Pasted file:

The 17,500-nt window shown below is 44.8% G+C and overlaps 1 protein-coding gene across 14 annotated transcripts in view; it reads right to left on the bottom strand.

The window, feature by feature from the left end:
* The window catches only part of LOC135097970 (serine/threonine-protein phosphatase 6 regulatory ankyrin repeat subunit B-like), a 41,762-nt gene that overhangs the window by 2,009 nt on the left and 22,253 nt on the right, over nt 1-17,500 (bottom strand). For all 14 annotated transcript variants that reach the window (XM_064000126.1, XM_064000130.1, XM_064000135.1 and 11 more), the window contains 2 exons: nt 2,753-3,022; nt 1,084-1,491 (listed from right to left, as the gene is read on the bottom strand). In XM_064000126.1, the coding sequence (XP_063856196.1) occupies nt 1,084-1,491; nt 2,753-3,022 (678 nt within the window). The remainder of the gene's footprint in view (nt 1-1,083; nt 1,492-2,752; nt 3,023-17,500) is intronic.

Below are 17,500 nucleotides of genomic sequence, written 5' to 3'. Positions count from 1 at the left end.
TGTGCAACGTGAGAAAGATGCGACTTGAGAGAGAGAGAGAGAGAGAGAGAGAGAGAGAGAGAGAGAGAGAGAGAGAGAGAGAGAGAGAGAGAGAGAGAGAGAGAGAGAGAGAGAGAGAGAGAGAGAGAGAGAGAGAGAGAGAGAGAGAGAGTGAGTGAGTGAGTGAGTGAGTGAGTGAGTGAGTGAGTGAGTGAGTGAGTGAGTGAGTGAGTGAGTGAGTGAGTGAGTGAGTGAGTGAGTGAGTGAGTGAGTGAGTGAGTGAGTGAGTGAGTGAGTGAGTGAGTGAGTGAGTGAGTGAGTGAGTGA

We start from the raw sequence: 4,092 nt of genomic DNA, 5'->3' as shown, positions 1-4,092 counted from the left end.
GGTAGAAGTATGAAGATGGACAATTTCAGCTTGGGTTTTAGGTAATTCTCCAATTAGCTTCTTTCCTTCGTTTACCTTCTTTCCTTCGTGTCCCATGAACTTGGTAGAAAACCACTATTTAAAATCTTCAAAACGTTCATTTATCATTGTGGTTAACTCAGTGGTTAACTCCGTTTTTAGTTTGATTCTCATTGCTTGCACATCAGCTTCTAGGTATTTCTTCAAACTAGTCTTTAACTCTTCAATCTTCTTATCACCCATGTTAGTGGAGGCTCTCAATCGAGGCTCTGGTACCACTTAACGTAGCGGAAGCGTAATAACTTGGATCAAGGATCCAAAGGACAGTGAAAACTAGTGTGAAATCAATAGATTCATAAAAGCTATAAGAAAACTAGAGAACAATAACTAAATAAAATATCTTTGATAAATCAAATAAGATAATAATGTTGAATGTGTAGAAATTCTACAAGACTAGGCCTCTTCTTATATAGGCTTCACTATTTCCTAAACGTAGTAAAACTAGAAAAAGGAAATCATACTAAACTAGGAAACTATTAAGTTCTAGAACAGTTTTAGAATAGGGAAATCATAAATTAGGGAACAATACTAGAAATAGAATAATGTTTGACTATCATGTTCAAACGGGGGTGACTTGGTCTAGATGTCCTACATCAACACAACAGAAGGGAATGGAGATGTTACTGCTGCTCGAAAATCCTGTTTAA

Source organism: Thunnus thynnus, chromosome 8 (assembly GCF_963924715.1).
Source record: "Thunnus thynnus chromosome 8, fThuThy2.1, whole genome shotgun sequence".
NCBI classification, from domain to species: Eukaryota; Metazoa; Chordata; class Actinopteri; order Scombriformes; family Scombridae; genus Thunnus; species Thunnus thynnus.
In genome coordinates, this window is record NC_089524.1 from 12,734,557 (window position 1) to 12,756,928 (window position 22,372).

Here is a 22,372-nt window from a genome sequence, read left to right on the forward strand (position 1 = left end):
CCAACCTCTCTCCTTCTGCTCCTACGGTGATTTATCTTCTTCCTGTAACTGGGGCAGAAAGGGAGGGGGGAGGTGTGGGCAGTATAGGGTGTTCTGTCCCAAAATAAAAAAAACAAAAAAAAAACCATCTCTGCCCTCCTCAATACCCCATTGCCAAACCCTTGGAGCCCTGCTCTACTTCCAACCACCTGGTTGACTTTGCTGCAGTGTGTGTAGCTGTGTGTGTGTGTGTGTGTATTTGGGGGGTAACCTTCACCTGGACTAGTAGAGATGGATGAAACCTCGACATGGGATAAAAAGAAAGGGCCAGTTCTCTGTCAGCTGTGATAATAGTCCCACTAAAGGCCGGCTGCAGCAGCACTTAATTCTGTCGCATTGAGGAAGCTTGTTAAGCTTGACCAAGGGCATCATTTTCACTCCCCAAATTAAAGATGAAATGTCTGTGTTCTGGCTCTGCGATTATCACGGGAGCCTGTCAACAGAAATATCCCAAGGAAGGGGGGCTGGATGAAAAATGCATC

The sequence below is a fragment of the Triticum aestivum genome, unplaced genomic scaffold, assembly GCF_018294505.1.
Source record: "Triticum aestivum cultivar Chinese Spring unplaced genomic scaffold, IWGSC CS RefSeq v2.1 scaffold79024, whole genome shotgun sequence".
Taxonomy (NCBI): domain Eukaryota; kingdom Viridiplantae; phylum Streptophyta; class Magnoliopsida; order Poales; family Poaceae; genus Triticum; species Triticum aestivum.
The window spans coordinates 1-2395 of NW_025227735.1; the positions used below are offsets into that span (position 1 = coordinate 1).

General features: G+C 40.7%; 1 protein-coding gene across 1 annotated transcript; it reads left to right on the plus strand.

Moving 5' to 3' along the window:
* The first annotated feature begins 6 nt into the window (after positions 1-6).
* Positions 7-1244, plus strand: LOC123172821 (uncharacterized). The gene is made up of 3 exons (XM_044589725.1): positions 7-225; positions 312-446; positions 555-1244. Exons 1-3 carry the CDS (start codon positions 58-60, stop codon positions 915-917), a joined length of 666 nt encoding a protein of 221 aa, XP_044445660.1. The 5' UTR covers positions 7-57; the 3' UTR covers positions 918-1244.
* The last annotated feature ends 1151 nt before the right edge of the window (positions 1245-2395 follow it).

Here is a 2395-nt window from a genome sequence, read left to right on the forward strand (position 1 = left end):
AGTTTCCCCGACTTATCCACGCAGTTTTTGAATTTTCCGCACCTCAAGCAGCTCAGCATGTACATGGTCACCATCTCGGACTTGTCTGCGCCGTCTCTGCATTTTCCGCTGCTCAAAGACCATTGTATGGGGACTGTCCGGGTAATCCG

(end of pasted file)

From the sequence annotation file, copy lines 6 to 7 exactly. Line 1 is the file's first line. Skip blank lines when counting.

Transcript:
We start from the raw sequence: 4,092 nt of genomic DNA, 5'->3' as shown, positions 1-4,092 counted from the left end.
GGTAGAAGTATGAAGATGGACAATTTCAGCTTGGGTTTTAGGTAATTCTCCAATTAGCTTCTTTCCTTCGTTTACCTTCTTTCCTTCGTGTCCCATGAACTTGGTAGAAAACCACTATTTAAAATCTTCAAAACGTTCATTTATCATTGTGGTTAACTCAGTGGTTAACTCCGTTTTTAGTTTGATTCTCATTGCTTGCACATCAGCTTCTAGGTATTTCTTCAAACTAGTCTTTAACTCTTCAATCTTCTTATCACCCATGTTAGTGGAGGCTCTCAATCGAGGCTCTGGTACCACTTAACGTAGCGGAAGCGTAATAACTTGGATCAAGGATCCAAAGGACAGTGAAAACTAGTGTGAAATCAATAGATTCATAAAAGCTATAAGAAAACTAGAGAACAATAACTAAATAAAATATCTTTGATAAATCAAATAAGATAATAATGTTGAATGTGTAGAAATTCTACAAGACTAGGCCTCTTCTTATATAGGCTTCACTATTTCCTAAACGTAGTAAAACTAGAAAAAGGAAATCATACTAAACTAGGAAACTATTAAGTTCTAGAACAGTTTTAGAATAGGGAAATCATAAATTAGGGAACAATACTAGAAATAGAATAATGTTTGACTATCATGTTCAAACGGGGGTGACTTGGTCTAGATGTCCTACATCAACACAACAGAAGGGAATGGAGATGTTACTGCTGCTCGAAAATCCTGTTTAA